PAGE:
Partnering for better paediatric patient outcomes
As more companies consider pursuing oral drug formulations for specialised patient populations, the cost and timelines associated with developing alternative dosage forms can result in a reluctance to invest.
Finding a manufacturing partner with the experience, expertise and facilities needed to pursue a range of formulation options can help to expedite the development process, particularly for new APIs with varying taste and solubility profiles.
Developing a target product profile for paediatric populations is a multidisciplinary exercise that involves formulation and clinical development considerations. Most clinical operations focus on the API, the dose and the side-effects of a drug.
By introducing formulation expertise to the clinical setting as early as possible, companies can achieve broader acceptance for their drug formulation while minimising the additional work required to achieve it.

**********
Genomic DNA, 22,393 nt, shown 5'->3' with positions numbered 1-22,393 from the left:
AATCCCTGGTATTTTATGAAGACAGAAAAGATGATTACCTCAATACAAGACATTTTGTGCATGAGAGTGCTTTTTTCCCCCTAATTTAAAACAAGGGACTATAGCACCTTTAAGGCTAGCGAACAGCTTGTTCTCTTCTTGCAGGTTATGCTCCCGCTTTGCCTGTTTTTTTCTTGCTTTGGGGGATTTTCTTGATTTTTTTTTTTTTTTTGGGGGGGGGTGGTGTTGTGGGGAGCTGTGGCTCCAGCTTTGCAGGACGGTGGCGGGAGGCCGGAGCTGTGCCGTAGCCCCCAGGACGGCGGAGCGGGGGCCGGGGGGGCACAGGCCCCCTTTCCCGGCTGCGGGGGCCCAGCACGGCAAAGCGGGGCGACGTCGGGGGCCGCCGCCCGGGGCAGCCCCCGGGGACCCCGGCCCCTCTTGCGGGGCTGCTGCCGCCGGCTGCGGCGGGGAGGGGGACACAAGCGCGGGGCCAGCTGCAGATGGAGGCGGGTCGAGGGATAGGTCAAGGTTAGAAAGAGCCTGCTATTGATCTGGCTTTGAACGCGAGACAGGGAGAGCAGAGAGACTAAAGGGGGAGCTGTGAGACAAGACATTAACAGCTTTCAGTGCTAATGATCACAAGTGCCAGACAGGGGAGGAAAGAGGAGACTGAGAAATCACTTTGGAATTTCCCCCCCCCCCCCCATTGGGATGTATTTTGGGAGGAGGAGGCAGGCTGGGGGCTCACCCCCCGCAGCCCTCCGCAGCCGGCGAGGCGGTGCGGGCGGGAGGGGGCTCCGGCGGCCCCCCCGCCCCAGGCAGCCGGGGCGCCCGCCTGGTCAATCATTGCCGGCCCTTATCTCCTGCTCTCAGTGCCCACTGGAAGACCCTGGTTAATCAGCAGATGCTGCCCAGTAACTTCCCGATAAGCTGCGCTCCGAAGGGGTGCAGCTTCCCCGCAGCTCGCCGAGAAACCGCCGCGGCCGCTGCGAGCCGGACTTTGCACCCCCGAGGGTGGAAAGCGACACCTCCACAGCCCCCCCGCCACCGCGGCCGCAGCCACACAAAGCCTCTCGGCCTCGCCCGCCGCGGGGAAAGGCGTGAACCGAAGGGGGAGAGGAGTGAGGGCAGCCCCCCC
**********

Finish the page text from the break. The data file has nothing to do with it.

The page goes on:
Adare Pharma Solutions, a multinational CDMO providing product development through commercial manufacturing expertise, has long focused on oral dosage forms for the pharmaceutical industry. Adare’s specialised technology platforms provide taste-masking, controlled release, solubility enhancement and patient-centric dosing solutions for a wide range of pharmaceutical applications.
With a proven track record in drug delivery, Adare has developed and manufactured more than 40 products sold by customers in more than 100 countries. This global footprint has afforded Adare a unique perspective on achieving acceptable drug formulations for a variety of patient populations.
Its formulation solutions reflect its overarching focus on a patient’s quality of life: by offering a wide range of state-of-the-art taste-masking technologies, Adare can offer customers the right-fit solution for nearly any drug substance and any patient population.